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Offline dcstudio

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Re: Hanon and Other Excerises are VERY IMPORTANT
«Reply #85 on: December 11, 2015, 03:26:30 PM »
I am not a pianist and should make that clear from the outset before writing anything on this subject.



No offense, but if you are not a pianist... your experience on this issue is purely academic. Let me explain..

  Most pianists who hate Hanon are the ones who never really practiced it... they will tell you how they spent hours and hours of worthless hanon time... but as someone who has been teaching piano for 20 years--this is often the same as saying "the check's in the mail" -- they love to claim they "have been practicing" and these exercises--"just don't help"---when in reality their Hanon book has been cracked open in months...     People who write books on this subject but have never, themselves, taught a lesson... don't know things like this.   They take the complaints of students "hating hanon" and they blame -- Hanon... even though in some cases the student has NEVER actually spent any time PLAYING hanon... they have just foolishly tried to convince their teacher that in spite of serious effort on their part the exercises "are not working." :)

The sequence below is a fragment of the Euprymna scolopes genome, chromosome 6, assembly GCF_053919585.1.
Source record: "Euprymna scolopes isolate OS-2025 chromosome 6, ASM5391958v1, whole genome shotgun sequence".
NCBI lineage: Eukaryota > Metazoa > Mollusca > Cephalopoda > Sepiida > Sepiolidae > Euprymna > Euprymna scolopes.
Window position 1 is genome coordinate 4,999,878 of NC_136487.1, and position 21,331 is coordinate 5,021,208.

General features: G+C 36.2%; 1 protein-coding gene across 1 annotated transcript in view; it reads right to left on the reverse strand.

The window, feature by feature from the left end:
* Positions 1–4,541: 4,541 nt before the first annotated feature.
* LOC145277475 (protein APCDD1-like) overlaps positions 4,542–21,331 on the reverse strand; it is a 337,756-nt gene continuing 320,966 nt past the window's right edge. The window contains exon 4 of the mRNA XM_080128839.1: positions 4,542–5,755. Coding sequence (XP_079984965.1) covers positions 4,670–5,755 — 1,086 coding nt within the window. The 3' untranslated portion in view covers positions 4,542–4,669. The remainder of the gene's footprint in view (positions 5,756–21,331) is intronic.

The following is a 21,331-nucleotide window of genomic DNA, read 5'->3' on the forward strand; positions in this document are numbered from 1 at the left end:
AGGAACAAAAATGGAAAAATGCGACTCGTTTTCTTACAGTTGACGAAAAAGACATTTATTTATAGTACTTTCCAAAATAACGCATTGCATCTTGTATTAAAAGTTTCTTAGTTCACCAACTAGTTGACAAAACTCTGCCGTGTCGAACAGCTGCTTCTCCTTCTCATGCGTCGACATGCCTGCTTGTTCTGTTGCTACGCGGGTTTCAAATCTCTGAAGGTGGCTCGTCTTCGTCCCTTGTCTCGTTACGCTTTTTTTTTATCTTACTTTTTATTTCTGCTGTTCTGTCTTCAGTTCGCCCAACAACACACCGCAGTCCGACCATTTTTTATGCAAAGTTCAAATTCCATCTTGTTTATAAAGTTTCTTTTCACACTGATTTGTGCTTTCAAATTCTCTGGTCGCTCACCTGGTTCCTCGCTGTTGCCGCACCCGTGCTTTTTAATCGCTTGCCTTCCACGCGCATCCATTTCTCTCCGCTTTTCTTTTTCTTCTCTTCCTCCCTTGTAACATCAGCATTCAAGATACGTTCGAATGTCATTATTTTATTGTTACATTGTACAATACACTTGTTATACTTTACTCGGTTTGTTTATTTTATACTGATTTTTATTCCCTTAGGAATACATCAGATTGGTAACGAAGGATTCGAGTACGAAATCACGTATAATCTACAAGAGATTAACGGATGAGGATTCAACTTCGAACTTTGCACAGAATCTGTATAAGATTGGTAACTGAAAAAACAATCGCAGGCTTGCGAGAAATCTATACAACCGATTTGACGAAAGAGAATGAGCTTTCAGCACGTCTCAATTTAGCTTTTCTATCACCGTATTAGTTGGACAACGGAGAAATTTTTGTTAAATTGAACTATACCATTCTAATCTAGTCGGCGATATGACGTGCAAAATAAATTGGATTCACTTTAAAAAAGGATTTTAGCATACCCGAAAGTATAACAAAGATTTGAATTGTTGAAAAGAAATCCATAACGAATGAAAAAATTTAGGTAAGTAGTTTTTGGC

This string isn't really just about Hanon...but technical exercises in general...  it is the opinion of some that all exercises be they macanique or technique-- are worthless...  and that is what I am countering.   :)

Offline ahinton

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Re: Hanon and Other Excerises are VERY IMPORTANT
«Reply #86 on: December 11, 2015, 06:07:56 PM »
No offense, but if you are not a pianist... your experience on this issue is purely academic. Let me explain.
Whilst you're welcome to do so, please bear in mind that my experiencce of the issue is not as you describe it, for two reasons; firstly, whilst I am not a pianist per se, I have had some considerable experience of piano playing and, secondly, I have written a considerable amount of piano music.